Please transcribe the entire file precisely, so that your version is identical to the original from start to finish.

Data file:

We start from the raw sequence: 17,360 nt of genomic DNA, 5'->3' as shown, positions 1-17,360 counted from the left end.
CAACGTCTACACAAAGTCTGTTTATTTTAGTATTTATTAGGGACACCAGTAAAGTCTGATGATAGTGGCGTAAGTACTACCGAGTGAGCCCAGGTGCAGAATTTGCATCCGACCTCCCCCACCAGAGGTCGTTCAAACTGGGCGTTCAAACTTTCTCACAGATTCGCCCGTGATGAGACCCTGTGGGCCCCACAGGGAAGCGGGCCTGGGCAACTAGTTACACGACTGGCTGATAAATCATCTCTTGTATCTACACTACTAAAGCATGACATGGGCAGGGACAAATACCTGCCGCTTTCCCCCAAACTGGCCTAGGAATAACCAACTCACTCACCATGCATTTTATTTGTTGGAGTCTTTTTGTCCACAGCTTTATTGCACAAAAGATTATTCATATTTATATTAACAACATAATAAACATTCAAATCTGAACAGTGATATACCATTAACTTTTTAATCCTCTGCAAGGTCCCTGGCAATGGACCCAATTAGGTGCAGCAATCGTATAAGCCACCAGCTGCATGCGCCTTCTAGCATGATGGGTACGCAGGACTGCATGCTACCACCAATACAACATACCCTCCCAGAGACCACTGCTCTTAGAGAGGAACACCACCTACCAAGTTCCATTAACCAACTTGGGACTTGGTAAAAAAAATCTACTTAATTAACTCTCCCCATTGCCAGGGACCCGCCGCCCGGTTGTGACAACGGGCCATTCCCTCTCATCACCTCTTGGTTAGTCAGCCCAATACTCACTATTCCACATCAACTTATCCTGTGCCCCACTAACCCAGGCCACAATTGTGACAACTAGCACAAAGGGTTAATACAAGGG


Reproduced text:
We start from the raw sequence: 17,360 nt of genomic DNA, 5'->3' as shown, positions 1-17,360 counted from the left end.
CAACGTCTACACAAAGTCTGTTTATTTTAGTATTTATTAGGGACACCAGTAAAGTCTGATGATAGTGGCGTAAGTACTACCGAGTGAGCCCAGGTGCAGAATTTGCATCCGACCTCCCCCACCAGAGGTCGTTCAAACTGGGCGTTCAAACTTTCTCACAGATTCGCCCGTGATGAGACCCTGTGGGCCCCACAGGGAAGCGGGCCTGGGCAACTAGTTACACGACTGGCTGATAAATCATCTCTTGTATCTACACTACTAAAGCATGACATGGGCAGGGACAAATACCTGCCGCTTTCCCCCAAACTGGCCTAGGAATAACCAACTCACTCACCATGCATTTTATTTGTTGGAGTCTTTTTGTCCACAGCTTTATTGCACAAAAGATTATTCATATTTATATTAACAACATAATAAACATTCAAATCTGAACAGTGATATACCATTAACTTTTTAATCCTCTGCAAGGTCCCTGGCAATGGACCCAATTAGGTGCAGCAATCGTATAAGCCACCAGCTGCATGCGCCTTCTAGCATGATGGGTACGCAGGACTGCATGCTACCACCAATACAACATACCCTCCCAGAGACCACTGCTCTTAGAGAGGAACACCACCTACCAAGTTCCATTAACCAACTTGGGACTTGGTAAAAAAAATCTACTTAATTAACTCTCCCCATTGCCAGGGACCCGCCGCCCGGTTGTGACAACGGGCCATTCCCTCTCATCACCTCTTGGTTAGTCAGCCCAATACTCACTATTCCACATCAACTTATCCTGTGCCCCACTAACCCAGGCCACAATTGTGACAACTAGCACAAAGGGTTAATACAAGGG